3. Formation of a Graben: The area between faults drops down to form a graben, or sunken block, creating the characteristic rift valley seen at Þingvellir. The valley is flanked by higher blocks of crust, known as horsts.
  4. Volcanic Activity: Magma forms due to decompression processes and rises through the thinning crust, occasionally erupting as lava, and eventually filling the rift valley.
  5. Ongoing Process: The rifting at Þingvellir is an ongoing process, with the valley continuously forming as the tectonic plates diverge at a rate of about 2 cm per year, visibly altering the landscape over time.
Overlooking a spouting geyser shooting steam high into the air

Much like rainbows and the northern lights, watching Strokkur erupt every few minutes is a natural phenomenon one can never tire of.

2. Geysir Geothermal Area: Witnessing the Intermittent Majesty of Strokkur and the Historic Great Geysir

Location: Geysir is situated in the Haukadalur Valley in southwestern Iceland, approximately 110 kilometers east of Reykjavik. Geysir is part of the Golden Circle route. See on a map.

Safety is paramount in this location: it is crucial to stick to marked paths and avoid direct contact with the boiling waters of the hot springs. Also, stay on the wind side of Strokkur geyser!

The Geysir Geothermal Area stands as one of the island's most iconic tourist attractions. Despite the diminished activity of the Great Geysir, which historically erupted every few hours until ceasing in 1916, the field remains a geothermal spectacle.  The lively Strokkur geyser, spectacularly erupts every few minutes sending jets of boiling water up to 30 meters high, this area embodies the powerful forces beneath the Earth's crust. 

The Geysir Geothermal Area truly lives up to its reputation. Spouting geysers are a rare phenomenon, mainly found in Geystir Iceland, Yellowstone USA, New Zealand, Japan and on Kamtchaca. And witnessing one erupt so regularly and intimately as is possible here, is an extraordinary experience. Visitors to this steaming terrain are treated to more than visual wonders; they feel the earth tremble and hear the eruptions' roar, making their visit both awe-inspiring and immersive. Those who don't pay attention to the wind direction might also get an up-close introduction to the water as the spray falls back to earth.

The term "geyser" itself, derived from the Icelandic "geysir" meaning "gusher," points to the influence of the Great Geysir. Documented accounts trace its active periods back to the late 13th century, likely spurred into existence by seismic activities and volcanic eruptions from nearby Mt. Hekla. Although its eruptions have waned, the Great Geysir has left a lasting name for such phenomena worldwide.

Today, Strokkur holds the mantle as the primary attraction, captivating tourists with its regular and reliable displays. The entire area lies over a vast geothermal field, signaling the immense heat that fuels these natural spectacles from below.

How geysers form
The Geysir geothermal area in Iceland was primarily shaped by local volcanic heat and geological structures. Here, there is a steady inflow of groundwater, originated from the Langjökull glacier. The groundwater is heated by a magma intrusions at this very small and extinct Geysir central volcano. As the water heats up, it dissolves minerals from the host rock and becomes pressurized due to being confined within rock formations and mineral cap. When the pressure builds enough to break through to the surface, it can lead to the dramatic eruption of geysers or the gentle flow of hot springs, depending on the conditions of the escape route.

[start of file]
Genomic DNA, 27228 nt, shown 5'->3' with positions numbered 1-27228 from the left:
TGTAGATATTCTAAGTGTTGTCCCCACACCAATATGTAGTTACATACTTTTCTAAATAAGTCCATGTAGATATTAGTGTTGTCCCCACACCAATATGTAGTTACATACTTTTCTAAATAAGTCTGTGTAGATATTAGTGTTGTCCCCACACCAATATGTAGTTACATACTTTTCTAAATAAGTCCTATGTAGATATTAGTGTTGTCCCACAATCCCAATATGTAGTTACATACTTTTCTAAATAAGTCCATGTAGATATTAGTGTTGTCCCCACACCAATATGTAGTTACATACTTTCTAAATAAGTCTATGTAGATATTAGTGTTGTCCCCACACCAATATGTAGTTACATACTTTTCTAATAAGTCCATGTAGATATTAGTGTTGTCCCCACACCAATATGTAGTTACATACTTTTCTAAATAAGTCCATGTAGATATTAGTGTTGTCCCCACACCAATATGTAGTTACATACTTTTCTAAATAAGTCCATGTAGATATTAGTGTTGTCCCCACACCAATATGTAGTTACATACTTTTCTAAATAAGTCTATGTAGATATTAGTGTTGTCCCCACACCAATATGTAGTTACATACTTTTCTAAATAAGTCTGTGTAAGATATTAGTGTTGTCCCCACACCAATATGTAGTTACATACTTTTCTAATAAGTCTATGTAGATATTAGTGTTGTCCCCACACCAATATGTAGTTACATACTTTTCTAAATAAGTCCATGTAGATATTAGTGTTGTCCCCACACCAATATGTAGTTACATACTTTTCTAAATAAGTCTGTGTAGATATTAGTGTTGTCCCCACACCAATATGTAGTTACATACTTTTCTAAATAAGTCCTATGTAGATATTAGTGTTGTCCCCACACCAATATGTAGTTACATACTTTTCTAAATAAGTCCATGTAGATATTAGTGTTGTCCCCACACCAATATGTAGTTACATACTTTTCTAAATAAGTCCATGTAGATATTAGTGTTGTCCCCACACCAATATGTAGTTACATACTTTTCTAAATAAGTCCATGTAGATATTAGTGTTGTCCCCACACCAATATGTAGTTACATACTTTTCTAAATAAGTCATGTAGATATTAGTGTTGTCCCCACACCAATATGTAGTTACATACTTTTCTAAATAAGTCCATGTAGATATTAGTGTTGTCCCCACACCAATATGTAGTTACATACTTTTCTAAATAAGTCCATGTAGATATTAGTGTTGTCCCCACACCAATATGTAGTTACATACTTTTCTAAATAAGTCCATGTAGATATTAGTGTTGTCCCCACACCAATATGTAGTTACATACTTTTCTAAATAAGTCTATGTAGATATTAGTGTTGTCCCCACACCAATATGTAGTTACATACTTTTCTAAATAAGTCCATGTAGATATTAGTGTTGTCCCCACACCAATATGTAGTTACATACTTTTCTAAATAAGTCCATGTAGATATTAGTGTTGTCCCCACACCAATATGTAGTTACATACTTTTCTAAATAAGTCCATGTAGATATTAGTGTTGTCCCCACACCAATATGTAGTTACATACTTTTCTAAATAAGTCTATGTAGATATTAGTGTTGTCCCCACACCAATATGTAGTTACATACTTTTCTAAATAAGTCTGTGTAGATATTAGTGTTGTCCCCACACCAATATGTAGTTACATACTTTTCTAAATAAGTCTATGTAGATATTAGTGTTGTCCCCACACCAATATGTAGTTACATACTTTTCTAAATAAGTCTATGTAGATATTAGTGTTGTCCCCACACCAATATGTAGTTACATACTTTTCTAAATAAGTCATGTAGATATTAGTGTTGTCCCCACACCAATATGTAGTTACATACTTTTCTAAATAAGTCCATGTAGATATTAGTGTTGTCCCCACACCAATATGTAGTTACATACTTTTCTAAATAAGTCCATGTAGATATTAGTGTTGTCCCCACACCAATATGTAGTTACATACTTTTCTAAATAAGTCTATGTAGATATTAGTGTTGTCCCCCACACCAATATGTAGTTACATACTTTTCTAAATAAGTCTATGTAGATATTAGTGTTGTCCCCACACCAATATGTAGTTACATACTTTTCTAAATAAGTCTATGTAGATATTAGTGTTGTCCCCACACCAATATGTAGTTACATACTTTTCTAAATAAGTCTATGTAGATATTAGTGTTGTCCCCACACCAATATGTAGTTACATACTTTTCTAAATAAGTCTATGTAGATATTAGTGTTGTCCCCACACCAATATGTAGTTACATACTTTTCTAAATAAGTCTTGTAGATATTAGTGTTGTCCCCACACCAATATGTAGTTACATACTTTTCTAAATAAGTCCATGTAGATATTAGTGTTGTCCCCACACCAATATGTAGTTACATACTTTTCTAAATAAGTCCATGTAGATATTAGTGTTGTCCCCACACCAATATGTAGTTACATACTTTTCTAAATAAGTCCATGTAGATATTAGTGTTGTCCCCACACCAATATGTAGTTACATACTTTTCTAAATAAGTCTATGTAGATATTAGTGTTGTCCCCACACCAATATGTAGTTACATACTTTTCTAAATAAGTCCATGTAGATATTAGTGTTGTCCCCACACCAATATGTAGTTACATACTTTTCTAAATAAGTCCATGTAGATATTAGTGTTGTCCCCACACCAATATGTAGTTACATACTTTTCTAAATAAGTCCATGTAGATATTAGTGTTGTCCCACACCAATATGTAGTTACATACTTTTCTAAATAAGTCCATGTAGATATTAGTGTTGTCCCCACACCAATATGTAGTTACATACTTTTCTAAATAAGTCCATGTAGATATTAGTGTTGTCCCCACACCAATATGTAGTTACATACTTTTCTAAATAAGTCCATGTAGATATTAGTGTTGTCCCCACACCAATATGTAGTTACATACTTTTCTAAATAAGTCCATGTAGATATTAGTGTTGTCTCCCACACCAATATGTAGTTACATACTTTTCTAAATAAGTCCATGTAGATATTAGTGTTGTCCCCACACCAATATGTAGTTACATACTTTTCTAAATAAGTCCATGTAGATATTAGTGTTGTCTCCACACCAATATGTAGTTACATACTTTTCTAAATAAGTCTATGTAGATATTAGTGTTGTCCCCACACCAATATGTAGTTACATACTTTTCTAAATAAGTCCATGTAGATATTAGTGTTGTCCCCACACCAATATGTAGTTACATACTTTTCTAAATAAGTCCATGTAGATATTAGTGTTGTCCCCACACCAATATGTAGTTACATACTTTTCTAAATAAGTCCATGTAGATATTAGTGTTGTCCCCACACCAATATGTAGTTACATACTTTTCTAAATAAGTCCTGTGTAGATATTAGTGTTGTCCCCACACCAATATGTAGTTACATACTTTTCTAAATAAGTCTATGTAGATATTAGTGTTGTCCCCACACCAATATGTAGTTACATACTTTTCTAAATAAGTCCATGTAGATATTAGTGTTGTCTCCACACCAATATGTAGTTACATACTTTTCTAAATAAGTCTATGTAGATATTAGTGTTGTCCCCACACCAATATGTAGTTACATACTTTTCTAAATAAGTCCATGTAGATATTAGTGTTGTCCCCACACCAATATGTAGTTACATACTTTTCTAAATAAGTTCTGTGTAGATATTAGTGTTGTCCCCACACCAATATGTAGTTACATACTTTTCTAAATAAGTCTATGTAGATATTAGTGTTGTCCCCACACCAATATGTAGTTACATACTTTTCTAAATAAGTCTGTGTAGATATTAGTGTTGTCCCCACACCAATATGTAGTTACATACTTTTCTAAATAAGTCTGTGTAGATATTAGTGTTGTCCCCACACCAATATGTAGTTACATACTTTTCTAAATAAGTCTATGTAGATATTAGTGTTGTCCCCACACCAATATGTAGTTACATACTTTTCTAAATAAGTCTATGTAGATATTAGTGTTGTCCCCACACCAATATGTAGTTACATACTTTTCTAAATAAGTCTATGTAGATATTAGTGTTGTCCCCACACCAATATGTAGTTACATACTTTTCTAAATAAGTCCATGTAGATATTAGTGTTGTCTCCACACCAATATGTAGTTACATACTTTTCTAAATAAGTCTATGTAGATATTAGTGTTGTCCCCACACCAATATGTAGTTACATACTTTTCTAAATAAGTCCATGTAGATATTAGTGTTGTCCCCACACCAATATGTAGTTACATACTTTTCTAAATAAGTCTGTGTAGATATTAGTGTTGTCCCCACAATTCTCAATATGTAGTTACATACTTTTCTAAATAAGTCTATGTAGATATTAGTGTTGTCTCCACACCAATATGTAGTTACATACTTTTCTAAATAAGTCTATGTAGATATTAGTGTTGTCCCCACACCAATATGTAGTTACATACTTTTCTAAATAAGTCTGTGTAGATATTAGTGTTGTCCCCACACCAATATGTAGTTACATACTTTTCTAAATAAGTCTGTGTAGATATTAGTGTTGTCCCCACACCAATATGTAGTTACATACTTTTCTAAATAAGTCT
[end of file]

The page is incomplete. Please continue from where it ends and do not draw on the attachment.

Additionally, seismic activities periodically alter these underground pathways, directly influencing geyser behavior by opening new channels or closing existing ones. These changes can trigger periods of increased or decreased activity in the geysers, making the area a dynamic and ever-changing landscape. The cooling of this mineral-rich water at the surface creates intricate deposits around the vents, contributing to the unique and rugged terrain of the Geysir area.

How geysers work

Understanding how a geyser works enriches the visitor experience, it has everything to do with thermodynamics of water and it’s boiling point at different pressures: 

  1. Water Seepage: Rainwater and snowmelt seep deep into the earth through cracks and porous rock, filling underground reservoirs or cavities.
  2. Heating: This water comes into contact with heated rocks from magma intrutions beneath the surface. Because of the intense heat from the earth’s interior, the water temperature rises, eventually reaching beyond its typical boiling point. The water remains liquid due to the high pressure from the surrounding rock.
  3. Steam Formation: As the water continues to heat, some of it begins to convert into steam. However, because it is under pressure, the steam does not immediately escape.
  4. Pressure Buildup: The steam accumulates, increasing pressure in the underground chamber. This pressure pushes the superheated water and steam upwards through any available fractures or openings.
  5. Eruption: When the steam and hot water find a path to the surface, the pressure is suddenly released. This decrease in pressure allows the boiling point of the water to drop, causing the water to rapidly convert into steam. The water expands approximately 1,700 times its original volume, which forces more water to vaporize and drives a powerful column of hot water and steam out of the geyser’s vent, resulting in a dramatic eruption.

Recovery: After the eruption, water starts refilling the chamber, and the whole process begins again.

A seastack seen through a large rock with a hole sticking out to sea